Educators in Northern Ohio say they’ll ‘just change names’ of social justice content to skirt laws
February 6, 2023
Across Ohio, Accuracy in Media’s investigators uncovered school officials and educators who admit that they’ll do anything to force Critical Race Theory and social justice into schools.
“Even if they pass some of these stupid laws, there’s ways around it,” Keith Ahearn, superintendent of Fairview Park City School District in Cleveland, told AIM investigators.
Ohio House Bill 616 was introduced in 2022. If passed, the measure would have barred the “teaching or providing training that promotes or endorses divisive or inherently racist concepts.”
Headlines smeared the bill, calling it a “Don’t Say Gay” bill, the same nickname given to Florida’s Parental Rights in Education Act.
The bill did not advance out of Ohio’s House.
Of course, the threat of this bill didn’t scare Ohio school administrators. They admit to having ways around these pesky laws.
For example, Treva E. Jeffries-Martin, assistant transformational leader of Equity, Diversity and Inclusion at Toledo Public Schools, told investigators that “a lot of things will probably just change names and stuff like that.”
Not only that, but her department might rebrand itself.
“Even thinking about the name of our department. We might become the Department of Belonging,” Jeffries-Martin said. “It’s all about semantics.”
“Well, we constantly say that, you know, we are teaching to the standards,” Ahearn told investigators. “The standards, particularly in social studies, are pretty broad when you talk about some of those things that you could fit almost anything into it without drawing attention to it.”
Ahearn further agreed that, so long as teachers can point to the “standards,” they can’t be held to account for inserting diversity, equity, and inclusion and social justice.
“I think teachers can teach those things, it depends again on the language and the approach,” said Rick McIntosh, executive director of school choice and enrollment for Cleveland Metropolitan School District.
According to McIntosh, the district has sunk “significant investment” into making “sure that philosophies and visions of equity and inclusion are embedded in everything that we do from district to building to operations.”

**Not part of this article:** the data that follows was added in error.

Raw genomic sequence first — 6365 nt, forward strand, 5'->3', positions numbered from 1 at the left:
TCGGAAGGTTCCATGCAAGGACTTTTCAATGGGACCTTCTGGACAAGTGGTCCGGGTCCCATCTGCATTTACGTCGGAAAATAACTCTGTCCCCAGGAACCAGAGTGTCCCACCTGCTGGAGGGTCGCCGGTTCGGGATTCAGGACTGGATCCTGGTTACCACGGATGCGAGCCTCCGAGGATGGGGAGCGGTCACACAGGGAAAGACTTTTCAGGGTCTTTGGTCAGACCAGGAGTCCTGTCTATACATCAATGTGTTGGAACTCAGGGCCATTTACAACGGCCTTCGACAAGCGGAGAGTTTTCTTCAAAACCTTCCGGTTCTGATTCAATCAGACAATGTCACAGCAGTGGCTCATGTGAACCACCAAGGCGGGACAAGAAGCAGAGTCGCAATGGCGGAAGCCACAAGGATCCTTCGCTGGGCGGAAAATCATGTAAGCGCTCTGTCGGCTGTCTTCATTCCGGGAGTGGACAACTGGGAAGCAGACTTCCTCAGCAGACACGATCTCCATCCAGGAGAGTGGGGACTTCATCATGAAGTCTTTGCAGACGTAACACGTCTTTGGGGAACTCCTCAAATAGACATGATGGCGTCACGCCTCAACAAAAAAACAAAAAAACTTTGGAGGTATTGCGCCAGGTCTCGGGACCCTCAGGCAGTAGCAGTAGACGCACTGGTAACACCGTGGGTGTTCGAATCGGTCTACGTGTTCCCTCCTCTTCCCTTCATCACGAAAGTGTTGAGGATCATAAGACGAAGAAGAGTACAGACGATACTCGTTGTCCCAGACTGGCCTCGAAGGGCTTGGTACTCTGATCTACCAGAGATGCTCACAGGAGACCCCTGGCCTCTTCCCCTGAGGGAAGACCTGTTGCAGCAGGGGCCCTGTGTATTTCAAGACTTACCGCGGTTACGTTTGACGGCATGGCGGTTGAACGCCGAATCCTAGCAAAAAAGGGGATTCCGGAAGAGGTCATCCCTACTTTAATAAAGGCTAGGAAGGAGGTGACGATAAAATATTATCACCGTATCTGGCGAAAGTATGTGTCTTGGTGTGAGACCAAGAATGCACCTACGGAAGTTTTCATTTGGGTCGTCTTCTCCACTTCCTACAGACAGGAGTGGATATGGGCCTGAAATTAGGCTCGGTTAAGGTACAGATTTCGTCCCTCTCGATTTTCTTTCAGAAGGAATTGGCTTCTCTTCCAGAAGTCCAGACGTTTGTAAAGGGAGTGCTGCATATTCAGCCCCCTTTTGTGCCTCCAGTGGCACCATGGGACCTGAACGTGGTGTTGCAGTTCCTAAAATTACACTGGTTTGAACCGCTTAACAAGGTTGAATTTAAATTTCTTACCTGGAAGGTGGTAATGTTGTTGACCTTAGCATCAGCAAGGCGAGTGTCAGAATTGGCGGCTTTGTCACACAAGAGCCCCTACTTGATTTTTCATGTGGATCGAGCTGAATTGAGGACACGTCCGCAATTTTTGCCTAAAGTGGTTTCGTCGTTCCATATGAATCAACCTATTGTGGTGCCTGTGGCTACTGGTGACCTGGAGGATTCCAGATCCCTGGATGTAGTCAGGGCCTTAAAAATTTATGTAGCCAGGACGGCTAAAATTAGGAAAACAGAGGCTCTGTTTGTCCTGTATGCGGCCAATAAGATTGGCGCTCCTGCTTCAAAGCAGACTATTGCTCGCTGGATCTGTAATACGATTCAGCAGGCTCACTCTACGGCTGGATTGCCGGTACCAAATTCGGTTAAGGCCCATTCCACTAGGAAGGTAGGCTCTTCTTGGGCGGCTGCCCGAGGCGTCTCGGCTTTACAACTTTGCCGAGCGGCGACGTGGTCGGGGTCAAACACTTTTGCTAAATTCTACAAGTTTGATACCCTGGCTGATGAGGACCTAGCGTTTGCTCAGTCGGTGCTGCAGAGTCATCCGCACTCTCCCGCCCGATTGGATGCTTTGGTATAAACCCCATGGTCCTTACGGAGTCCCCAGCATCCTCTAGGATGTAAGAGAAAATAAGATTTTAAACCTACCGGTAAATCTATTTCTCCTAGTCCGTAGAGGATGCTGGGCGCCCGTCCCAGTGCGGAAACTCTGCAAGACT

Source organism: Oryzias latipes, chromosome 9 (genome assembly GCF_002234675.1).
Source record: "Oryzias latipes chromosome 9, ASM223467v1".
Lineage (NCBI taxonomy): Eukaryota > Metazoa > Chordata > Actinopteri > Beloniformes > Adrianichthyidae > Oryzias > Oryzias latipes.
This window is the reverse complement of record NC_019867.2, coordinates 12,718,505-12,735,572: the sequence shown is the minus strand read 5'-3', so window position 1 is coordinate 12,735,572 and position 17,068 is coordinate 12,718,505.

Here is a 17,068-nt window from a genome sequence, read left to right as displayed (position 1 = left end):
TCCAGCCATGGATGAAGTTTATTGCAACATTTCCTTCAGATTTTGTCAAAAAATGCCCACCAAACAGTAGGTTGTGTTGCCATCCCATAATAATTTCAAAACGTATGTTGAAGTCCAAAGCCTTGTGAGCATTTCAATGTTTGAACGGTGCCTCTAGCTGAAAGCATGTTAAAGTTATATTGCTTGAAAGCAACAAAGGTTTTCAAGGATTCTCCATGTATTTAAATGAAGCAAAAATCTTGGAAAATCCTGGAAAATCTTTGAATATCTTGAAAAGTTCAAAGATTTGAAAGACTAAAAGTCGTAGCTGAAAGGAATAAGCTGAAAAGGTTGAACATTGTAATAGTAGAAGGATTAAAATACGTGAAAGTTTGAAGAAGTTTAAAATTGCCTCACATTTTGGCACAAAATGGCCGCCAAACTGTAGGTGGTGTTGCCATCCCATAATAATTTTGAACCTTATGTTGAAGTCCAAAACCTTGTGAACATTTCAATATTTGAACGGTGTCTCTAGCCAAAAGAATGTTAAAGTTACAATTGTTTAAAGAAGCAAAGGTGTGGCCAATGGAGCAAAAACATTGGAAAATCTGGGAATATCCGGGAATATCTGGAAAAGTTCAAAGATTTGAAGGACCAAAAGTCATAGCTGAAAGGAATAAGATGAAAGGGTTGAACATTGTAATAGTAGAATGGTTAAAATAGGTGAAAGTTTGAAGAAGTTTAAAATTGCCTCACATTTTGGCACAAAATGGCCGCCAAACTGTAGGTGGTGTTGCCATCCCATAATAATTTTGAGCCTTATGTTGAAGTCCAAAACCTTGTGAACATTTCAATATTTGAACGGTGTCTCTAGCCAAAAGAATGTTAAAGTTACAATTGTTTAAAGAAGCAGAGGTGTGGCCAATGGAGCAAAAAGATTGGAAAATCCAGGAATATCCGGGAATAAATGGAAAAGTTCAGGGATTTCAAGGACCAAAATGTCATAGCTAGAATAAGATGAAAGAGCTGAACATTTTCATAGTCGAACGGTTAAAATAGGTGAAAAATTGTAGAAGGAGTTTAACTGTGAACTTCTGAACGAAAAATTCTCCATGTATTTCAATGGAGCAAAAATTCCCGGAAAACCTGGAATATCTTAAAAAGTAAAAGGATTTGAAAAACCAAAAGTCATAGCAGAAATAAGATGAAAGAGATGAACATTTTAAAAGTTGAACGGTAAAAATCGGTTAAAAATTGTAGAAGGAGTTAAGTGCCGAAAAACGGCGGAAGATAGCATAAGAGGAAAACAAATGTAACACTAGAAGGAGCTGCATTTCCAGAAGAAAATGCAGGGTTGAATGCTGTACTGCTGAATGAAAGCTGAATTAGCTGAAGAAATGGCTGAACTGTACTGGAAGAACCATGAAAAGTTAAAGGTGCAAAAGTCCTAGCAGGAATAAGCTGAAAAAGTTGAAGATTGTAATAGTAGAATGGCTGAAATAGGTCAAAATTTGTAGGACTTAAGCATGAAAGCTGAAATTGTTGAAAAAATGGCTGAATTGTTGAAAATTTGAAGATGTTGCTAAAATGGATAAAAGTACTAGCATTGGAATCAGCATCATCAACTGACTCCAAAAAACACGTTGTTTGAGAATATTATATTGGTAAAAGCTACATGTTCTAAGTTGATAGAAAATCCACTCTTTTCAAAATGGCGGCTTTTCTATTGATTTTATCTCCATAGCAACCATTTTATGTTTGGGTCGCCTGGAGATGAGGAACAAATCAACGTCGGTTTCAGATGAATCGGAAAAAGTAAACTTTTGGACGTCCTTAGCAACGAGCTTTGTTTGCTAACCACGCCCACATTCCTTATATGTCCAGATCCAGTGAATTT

“I would say [social justice is] probably embedded in almost every school to some extent,” McIntosh said.
Then-director of pupil services at Westlake City School District Stephanie Morgan told AIM’s investigators that DEI and social justice can be branded as Social Emotional Learning and Positive Behavior Intervention Support, which she says are state-required.
“I feel like the state as a whole has had a more whole-centered, whole-child-focused, than just strictly academics,” she said, referring to Ohio’s adoption of SEL.
Asked if SEL is used to implement social justice teaching, Morgan said it is, “combined with our efforts on Positive Behavior Intervention Support.”
Jeffries-Martin further made a point of noting to investigators that if laws prohibiting content were passed, the school board wouldn’t abide by them.
“We have one of those radical boards that’s like, ‘Nah, we’re not going to do it,’” she said.
Even if HB 616 had been signed into law, these educators have plans to disguise these controversial topics.
A possible solution, however, lies in a bill introduced this month by Ohio Sen. Sandra O’Brien. SB11, the Enact the Parent Educational Freedom Act would remove current barriers to school choice in the state.
If signed, the law would expand eligibility for the existing Educational Choice scholarships. The measure would also increase the income tax credit available to cover homeschooling expenses.
Expanding school choice in Ohio may be the best option for parents looking to provide their children with a balanced education, void of social justice indoctrination. With a bill like SB11, parents will have a greater ability to send their children to suitable private institutions or homeschool them if they so choose.